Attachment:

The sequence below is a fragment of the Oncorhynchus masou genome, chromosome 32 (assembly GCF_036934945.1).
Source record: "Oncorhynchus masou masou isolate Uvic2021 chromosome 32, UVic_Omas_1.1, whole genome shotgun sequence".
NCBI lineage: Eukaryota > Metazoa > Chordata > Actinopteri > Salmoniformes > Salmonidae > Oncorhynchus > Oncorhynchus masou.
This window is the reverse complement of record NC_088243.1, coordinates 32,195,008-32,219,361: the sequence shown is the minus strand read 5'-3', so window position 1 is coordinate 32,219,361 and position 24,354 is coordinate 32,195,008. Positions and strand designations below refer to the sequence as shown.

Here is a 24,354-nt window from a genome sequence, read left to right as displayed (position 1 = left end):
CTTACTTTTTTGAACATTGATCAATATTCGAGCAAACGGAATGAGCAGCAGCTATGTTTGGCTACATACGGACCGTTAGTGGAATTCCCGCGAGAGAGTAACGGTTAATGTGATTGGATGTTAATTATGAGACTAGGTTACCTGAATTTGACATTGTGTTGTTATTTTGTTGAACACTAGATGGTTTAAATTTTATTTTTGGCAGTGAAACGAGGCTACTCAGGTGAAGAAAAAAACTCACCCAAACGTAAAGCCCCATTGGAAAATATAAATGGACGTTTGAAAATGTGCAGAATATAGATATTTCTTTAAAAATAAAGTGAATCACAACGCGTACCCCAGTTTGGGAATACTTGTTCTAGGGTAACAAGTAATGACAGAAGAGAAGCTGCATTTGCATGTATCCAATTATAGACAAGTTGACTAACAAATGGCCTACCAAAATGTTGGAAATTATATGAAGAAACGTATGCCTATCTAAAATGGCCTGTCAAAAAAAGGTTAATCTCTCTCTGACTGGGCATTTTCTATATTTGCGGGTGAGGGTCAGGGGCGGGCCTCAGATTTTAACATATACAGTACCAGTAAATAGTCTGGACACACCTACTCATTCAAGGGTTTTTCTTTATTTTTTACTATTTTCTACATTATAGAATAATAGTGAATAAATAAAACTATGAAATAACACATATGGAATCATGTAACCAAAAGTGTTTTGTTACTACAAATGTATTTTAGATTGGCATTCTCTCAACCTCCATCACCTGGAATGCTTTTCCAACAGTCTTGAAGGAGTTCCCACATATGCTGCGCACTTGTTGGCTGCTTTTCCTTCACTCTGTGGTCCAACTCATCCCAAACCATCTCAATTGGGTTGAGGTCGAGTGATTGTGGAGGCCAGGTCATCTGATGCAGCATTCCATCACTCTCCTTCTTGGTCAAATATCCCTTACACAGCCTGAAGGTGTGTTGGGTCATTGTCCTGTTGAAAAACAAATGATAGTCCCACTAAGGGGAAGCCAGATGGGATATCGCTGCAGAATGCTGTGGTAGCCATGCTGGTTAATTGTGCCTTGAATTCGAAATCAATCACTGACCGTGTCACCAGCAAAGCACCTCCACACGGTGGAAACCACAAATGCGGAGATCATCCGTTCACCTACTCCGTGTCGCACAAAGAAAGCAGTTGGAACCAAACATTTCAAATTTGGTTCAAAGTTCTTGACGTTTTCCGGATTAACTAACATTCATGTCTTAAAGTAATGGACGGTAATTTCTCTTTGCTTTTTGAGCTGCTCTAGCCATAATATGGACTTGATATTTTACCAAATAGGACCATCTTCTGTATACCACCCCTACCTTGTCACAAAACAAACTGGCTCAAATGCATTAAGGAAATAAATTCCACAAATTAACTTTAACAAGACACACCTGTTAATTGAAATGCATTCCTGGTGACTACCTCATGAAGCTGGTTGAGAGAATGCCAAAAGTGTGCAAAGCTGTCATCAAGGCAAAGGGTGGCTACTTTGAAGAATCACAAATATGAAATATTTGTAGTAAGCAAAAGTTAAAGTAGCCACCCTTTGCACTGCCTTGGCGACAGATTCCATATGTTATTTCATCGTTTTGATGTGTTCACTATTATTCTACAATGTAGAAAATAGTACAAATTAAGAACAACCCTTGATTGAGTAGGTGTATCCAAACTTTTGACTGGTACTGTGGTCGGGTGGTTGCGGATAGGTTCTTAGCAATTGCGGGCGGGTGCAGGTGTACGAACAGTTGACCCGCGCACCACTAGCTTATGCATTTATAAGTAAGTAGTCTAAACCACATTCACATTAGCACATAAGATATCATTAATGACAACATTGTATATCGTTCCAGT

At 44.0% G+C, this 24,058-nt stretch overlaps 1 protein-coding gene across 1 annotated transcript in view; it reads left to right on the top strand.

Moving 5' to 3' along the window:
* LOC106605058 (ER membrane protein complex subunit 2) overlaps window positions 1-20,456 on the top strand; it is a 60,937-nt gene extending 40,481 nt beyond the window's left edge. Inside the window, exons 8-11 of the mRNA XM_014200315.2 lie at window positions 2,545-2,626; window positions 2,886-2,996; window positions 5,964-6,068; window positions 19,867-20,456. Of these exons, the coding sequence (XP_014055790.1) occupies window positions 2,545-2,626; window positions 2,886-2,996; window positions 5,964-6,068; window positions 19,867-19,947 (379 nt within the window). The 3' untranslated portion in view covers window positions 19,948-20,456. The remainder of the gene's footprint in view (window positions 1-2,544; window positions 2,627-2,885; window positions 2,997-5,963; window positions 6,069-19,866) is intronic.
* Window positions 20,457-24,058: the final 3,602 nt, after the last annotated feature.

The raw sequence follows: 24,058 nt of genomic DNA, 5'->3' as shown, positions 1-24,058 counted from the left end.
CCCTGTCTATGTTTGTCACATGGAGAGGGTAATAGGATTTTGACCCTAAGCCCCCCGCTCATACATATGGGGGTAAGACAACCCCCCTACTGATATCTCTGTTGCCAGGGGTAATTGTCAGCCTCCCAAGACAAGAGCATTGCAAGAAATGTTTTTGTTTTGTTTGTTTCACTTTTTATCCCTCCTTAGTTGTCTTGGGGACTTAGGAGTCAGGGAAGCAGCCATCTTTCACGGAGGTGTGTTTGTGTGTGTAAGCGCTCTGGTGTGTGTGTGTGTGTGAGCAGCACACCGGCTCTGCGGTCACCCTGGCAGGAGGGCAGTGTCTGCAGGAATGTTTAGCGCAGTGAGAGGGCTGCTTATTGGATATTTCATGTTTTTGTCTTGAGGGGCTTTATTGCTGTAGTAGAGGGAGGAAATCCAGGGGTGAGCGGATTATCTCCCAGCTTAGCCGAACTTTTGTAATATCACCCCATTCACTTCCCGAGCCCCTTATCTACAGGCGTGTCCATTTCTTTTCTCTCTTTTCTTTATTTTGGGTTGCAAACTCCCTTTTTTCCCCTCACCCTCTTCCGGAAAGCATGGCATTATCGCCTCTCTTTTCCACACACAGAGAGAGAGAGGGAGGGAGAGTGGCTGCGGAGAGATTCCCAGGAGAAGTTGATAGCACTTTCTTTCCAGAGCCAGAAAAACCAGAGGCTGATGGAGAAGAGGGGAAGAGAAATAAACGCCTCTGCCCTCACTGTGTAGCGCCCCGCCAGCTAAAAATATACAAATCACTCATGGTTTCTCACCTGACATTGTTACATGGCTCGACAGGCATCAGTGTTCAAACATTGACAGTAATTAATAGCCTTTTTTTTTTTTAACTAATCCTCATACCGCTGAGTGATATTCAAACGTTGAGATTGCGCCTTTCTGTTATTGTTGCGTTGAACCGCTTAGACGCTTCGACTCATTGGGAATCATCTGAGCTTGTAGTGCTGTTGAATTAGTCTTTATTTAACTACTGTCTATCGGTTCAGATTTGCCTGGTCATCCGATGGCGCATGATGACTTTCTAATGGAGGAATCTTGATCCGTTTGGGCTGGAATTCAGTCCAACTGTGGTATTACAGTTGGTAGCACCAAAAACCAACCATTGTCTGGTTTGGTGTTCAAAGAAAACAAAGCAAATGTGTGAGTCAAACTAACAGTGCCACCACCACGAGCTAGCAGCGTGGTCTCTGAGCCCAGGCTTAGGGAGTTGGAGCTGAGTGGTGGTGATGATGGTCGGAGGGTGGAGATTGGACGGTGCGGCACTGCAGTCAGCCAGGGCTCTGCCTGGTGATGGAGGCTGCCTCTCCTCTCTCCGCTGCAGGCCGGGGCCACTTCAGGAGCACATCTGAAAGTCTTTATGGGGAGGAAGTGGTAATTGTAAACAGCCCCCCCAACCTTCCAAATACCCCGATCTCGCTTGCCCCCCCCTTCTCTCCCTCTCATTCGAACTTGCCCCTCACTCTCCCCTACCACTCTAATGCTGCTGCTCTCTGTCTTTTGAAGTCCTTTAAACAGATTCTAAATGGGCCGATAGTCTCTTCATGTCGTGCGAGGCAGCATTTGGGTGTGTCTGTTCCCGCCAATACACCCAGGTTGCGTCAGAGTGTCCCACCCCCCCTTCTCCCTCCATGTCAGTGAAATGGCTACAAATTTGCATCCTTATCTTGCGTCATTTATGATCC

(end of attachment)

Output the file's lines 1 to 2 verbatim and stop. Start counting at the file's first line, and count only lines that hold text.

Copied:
The sequence below is a fragment of the Oncorhynchus masou genome, chromosome 32 (assembly GCF_036934945.1).
Source record: "Oncorhynchus masou masou isolate Uvic2021 chromosome 32, UVic_Omas_1.1, whole genome shotgun sequence".